HitchcockHitchcock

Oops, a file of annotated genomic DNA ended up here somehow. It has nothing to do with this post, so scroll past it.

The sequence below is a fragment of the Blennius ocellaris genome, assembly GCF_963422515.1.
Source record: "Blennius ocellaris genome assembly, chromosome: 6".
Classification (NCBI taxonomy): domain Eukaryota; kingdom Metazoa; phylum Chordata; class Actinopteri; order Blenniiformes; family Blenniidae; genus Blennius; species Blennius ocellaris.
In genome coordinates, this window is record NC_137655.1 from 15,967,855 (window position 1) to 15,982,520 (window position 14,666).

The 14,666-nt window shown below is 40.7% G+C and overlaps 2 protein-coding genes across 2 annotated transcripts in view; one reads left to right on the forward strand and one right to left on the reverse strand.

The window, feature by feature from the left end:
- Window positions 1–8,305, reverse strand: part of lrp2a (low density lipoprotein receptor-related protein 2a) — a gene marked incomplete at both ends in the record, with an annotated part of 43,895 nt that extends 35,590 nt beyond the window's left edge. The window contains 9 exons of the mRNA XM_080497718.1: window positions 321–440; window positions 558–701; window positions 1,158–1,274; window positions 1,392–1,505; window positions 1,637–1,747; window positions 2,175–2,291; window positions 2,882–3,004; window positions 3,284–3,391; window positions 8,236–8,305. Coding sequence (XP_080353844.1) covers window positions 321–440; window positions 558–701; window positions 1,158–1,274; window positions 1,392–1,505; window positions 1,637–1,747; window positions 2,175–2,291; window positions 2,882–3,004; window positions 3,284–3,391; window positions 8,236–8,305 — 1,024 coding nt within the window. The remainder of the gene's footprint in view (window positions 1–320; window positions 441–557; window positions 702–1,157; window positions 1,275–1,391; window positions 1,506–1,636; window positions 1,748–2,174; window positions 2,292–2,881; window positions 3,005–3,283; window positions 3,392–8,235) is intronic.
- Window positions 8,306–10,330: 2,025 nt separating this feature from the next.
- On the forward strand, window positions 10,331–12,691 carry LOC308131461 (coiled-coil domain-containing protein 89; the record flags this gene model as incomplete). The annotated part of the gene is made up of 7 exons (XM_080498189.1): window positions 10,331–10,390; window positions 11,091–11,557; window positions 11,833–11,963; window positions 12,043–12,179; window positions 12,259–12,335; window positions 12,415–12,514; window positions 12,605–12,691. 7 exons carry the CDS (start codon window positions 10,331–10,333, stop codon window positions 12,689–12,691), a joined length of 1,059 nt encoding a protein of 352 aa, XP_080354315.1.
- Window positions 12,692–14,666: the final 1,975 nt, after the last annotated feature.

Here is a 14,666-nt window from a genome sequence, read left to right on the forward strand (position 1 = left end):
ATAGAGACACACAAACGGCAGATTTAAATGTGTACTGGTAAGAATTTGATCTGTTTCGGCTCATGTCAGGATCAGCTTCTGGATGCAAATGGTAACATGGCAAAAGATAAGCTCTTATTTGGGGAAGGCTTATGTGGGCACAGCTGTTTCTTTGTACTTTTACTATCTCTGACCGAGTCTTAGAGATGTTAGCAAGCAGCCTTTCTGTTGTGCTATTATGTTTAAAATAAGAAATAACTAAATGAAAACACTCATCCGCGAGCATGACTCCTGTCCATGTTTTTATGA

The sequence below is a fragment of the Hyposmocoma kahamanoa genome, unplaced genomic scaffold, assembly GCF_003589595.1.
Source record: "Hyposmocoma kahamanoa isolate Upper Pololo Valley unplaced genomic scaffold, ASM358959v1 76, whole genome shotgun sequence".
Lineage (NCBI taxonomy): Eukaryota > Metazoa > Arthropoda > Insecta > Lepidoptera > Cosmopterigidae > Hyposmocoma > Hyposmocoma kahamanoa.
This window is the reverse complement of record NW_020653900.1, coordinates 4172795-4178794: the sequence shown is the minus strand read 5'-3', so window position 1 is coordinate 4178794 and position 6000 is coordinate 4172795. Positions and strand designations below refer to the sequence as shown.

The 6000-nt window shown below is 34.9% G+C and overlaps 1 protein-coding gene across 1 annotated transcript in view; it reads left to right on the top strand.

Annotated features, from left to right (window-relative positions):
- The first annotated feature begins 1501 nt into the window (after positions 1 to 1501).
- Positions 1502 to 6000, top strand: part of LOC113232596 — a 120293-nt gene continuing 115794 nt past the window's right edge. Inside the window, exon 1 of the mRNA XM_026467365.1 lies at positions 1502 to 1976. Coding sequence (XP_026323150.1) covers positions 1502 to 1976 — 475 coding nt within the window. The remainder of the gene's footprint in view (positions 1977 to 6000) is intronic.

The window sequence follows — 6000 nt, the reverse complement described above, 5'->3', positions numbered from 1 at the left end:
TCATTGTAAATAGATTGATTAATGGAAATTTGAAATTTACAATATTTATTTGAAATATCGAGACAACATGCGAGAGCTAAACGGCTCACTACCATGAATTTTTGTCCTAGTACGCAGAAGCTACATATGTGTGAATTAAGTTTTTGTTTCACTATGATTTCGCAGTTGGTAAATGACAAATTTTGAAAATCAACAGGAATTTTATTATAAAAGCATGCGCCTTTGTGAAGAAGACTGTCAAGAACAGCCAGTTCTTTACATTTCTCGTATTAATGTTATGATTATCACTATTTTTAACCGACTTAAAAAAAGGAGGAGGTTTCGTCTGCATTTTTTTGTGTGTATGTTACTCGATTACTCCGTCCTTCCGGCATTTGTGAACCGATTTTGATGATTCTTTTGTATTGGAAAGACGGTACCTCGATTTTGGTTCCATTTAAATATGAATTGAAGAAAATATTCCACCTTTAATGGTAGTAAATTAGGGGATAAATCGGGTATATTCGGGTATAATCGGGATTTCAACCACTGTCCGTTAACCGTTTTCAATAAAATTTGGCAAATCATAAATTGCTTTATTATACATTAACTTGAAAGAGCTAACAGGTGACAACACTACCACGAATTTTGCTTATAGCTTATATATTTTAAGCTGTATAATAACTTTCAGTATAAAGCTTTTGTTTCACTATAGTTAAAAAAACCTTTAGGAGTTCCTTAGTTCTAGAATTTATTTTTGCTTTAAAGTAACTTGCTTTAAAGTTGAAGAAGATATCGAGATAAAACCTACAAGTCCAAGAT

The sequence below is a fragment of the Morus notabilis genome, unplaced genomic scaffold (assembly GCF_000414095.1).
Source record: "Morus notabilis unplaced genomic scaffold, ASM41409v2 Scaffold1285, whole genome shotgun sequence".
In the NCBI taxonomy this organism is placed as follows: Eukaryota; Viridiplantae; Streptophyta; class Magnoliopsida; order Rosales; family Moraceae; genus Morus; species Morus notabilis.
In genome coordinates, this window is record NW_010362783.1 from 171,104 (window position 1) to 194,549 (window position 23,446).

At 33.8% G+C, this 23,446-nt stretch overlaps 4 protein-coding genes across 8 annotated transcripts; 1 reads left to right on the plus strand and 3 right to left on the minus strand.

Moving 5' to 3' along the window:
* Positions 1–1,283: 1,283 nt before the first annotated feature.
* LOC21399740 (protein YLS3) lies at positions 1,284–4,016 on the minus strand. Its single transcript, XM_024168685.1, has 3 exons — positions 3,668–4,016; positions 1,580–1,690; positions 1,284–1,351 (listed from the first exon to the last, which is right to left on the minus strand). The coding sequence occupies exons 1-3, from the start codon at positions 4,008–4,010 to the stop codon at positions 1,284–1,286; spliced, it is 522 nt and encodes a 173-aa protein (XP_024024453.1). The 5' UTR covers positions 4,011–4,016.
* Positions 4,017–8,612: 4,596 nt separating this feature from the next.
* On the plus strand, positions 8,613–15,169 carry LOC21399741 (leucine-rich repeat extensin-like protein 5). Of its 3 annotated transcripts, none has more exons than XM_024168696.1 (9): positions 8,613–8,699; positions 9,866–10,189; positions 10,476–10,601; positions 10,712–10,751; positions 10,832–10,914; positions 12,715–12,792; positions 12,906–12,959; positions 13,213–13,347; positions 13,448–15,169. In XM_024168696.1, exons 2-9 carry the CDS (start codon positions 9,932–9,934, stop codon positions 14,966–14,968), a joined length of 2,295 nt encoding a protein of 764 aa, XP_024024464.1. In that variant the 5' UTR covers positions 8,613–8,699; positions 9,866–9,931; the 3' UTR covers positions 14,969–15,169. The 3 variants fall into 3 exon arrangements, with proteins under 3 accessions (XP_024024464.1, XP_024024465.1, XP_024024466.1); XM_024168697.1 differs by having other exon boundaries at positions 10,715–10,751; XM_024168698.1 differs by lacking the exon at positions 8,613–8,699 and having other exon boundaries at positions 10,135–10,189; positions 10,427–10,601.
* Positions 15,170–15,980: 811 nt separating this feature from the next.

When making movies about real people, directors don’t often pay enough attention to the pitfalls of hindsight. It’s not enough that Anthony Hopkins gets the breathy, strained vocal inflections that Alfred Hitchcock was famous for in this recreation of the making of Psycho, screenwriter John J. McLaughlin has to also address the popular image of the Master of Suspense as being enamored of blondes, profligate with both budgets and menus, an acute alcoholic, and a lovable snob. Though that’s four vivid character traits, they don’t add up to a human being, and the trouble with Hitchcock is that it won’t tell you anything you don’t already know; even less, in fact. It will, however, give you a fair idea of what it was like to be married to the guy, since the real focus of the story is the relationship between Hitchcock and his wife, Alma Reville, who, according to legend, was as responsible for Hitchcock’s signature style as he was. And it might have been interesting if that’s all it was about, but it’s also about Janet Leigh’s figure (or Scarlett Johansson’s), Vera Miles’ (Jessica Biel) fall from grace as a Hitchcockian object of desire, Anthony Perkins’ (James D’Arcy) identification with his character, Norman Bates, and the general thick-headedness of the movie industry. Director Sacha Gervais, understanding he’s out of his depth, indicates we shouldn’t take it seriously by framing the production as one of Hitch’s TV shows, with the host facing the audience and providing pithy, dry background, in this case about serial killer Ed Gein, on whom Bates was supposedly based. Having recovered from the box office failure of the ambitious Vertigo with the safe, studio-pleasing North by Northwest, Hitchcock decides to cash in his success with something nasty and perverse, but the suits don’t buy it. He figures if he’s going to do Psycho his way he’ll have to pay for it, and whatever drama one derives from Hitchcock is in the undramatic possibility that Hitch and Alma will have to give up their palatial Beverly Hills digs. Then there’s Alma’s unexciting affair with a stuffy, unexciting screenwriter (Danny Huston) who is penning a Hitchcockian script of the old sort and flatters her into helping him out, so amidst all the intrigue on the set with regards to shower scenes and bedrooms and how to get it all past the censors we have Hitch fretting over his connubial situation, and not being credible about it. It isn’t Hopkins’ fault. Though you recognize the actor beneath all those startling layers of latex, he creates something compelling, a portrait of an effete, self-satisfied epicure who likes little dogs and probably was never much of a sexual adventurer or even a film esthete. That sounds more like Alfred Hitchcock than the pathetic figure McLaughlin and Gervasi depict, though, in truth, it isn’t half as compelling as the druid Toby Jones created in the HBO biopic The Girl. Compared to that movie, Hitchcock is hagiography. (photo: Twentieth Century Fox)